Once you have established that Phil is all set to play Ariston, you continue the campaign. After each session you confer with Phil, and you keep track of where his minions are, what he is planning, you tell him what information he has gained through various sources (how accurate his knowledge is may depend on a variety of factors). He then says what he intends to do, how he will use various minions and what measures he will take against the party. 

So for his first action, he takes his most trusted henchmen and sends them to the PC's birth cities to find out information about them. During this time, the PC's make their way to Tungat Oasis and agree to help the Qeshar, the tribe who control the city, to find a sacred relic believed to be in a ruin deep in Emerald Valley. After the session you speak with Phil and decide he learns about the PC's going to Tungat Oasis because they passed through Donyra on their way. You also tell Phil what his henchmen learned at the PC's birth cities, including that the player character Beor has a nephew in Donyra. Phil decides to use a spell called Tearing the Veil to learn where the PCs are ultimately heading. In it he has visions of the road to Emerald Valley. Phil then tells you he wants his henchmen Bal-Shillek to come to Donyra and kidnap Beor's Nephew. He also sends Aedra to Tungat Oasis to bribe the Qeshar and turn them against the PCs (asking that they take them prisoner for him). Finally he sends Hasur to follow the PCs when they arrive in Emerald Valley. He has 20 soldiers, but decides to keep those nearby for his own protection until he knows more about the PCs plans.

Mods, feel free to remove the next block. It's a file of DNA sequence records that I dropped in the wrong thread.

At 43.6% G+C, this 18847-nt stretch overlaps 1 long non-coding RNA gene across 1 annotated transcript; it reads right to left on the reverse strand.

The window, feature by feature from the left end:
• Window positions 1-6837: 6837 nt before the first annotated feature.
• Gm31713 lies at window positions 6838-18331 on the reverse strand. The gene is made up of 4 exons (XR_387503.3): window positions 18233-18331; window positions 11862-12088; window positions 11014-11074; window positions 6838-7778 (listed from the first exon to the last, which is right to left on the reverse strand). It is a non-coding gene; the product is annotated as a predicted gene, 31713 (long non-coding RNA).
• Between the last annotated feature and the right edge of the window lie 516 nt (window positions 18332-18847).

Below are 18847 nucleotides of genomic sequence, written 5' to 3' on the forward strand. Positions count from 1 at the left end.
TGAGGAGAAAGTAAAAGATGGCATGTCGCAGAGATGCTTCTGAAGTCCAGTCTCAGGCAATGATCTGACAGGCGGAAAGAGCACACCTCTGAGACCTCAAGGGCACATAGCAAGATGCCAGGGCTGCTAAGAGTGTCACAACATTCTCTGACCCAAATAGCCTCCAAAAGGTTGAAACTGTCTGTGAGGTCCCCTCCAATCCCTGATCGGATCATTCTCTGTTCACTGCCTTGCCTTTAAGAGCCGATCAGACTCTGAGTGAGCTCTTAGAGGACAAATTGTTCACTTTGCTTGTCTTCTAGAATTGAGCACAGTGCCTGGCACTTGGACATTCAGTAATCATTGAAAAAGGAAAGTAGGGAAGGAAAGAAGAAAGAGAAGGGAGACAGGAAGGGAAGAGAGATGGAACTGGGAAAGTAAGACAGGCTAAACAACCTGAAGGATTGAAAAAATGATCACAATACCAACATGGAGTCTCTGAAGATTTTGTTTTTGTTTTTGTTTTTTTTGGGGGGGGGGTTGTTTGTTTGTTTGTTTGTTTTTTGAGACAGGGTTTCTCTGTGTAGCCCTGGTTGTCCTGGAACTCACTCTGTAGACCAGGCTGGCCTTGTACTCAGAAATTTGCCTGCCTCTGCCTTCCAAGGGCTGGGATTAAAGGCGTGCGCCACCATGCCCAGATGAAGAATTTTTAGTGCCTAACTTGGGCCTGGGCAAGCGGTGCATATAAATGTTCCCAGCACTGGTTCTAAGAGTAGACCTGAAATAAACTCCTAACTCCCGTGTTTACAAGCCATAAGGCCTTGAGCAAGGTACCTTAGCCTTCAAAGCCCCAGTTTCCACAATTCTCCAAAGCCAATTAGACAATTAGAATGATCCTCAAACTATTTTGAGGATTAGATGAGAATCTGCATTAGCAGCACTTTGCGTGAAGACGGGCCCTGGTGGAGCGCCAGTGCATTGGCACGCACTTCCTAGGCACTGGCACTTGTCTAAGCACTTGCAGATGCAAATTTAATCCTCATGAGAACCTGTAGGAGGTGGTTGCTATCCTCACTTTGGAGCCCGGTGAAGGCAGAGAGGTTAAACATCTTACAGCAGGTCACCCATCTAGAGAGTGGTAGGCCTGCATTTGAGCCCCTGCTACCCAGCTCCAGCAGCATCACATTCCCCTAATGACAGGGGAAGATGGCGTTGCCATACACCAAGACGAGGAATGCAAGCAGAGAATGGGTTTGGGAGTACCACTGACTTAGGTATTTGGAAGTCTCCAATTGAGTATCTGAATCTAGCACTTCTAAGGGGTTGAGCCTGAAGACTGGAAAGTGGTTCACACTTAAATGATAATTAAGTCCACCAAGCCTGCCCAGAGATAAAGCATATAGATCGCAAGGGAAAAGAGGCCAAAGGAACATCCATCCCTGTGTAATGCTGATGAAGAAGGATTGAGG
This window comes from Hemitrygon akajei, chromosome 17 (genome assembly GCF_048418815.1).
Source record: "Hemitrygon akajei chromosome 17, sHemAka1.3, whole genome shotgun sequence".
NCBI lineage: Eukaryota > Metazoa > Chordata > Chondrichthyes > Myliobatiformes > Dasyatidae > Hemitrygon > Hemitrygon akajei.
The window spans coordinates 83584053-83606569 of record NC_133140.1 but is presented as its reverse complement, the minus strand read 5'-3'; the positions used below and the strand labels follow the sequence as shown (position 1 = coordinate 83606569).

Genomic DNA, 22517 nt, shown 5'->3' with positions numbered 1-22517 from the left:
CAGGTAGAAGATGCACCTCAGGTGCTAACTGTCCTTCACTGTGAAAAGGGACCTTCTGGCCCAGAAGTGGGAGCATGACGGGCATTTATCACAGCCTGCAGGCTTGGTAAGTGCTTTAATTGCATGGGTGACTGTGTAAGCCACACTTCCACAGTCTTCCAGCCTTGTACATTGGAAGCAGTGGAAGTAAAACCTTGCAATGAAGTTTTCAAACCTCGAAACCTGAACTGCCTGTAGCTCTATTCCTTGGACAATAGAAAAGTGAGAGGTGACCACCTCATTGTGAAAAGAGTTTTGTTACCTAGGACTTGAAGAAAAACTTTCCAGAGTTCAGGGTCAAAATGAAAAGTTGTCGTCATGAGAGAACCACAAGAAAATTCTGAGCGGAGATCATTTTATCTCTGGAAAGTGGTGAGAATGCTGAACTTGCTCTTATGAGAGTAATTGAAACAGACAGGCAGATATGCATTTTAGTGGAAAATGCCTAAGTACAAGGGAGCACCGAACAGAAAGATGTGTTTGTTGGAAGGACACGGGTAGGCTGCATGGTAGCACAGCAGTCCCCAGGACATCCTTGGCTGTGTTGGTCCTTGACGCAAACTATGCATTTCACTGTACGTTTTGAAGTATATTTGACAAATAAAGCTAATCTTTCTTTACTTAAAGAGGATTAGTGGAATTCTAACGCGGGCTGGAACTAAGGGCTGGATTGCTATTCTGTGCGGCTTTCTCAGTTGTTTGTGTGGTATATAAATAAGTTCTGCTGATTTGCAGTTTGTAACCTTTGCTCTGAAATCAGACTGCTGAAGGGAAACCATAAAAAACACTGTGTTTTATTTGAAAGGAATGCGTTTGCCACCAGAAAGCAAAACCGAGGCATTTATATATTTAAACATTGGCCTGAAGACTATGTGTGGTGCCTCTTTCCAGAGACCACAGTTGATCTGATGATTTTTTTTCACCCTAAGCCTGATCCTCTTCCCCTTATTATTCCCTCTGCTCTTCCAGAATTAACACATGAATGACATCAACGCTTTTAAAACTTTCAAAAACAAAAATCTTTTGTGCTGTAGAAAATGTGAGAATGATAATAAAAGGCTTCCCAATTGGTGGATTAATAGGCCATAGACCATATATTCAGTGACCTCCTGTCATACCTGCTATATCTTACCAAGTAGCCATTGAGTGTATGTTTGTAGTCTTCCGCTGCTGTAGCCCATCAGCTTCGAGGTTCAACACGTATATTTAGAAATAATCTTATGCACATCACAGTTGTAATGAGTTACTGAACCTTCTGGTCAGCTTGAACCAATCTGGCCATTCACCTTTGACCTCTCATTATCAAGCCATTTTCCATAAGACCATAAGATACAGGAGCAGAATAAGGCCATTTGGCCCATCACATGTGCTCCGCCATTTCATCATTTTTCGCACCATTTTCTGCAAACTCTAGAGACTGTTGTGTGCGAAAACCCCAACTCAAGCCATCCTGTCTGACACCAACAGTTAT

This can go on for many sessions, and it may be some time before things come to a head (with either the party confronting Ariston or Ariston striking at the party). I suggest keeping a tracking sheet of the villain's finances, henchmen, information sources, holdings, etc. You also will want there to be space on the tracking sheet to note Phil's orders each week. To the right is a quick example I threw together of what this might look like. But you can use any method that works for you. Personally I like to have several pages like this and use a new one each session, giving me a clear record of past and present information. 

What I like about long-distance villainy is it provides the players with a challenge that thinks differently than I do, and that shakes things up considerably. It also adds an element of the unknown for the GM, where he has less control over a crucial setting element, but it is still outside the control of the PCs themselves, which maintains a sense of the setting being a real and external thing. 

I do not recommend this be used every campaign. I only resort to it once in a while, usually when I just need a change of pace or want to raise the stakes in a game. Internet really makes this easy to do. You can even bring the PPV into play using Skype, google + or any other format that supports video conferencing. 

1 comment:

  1. I like this idea, I have often discussed what villains would do (both in my campaigns and other) but never formalized it this way. It could be quite fun.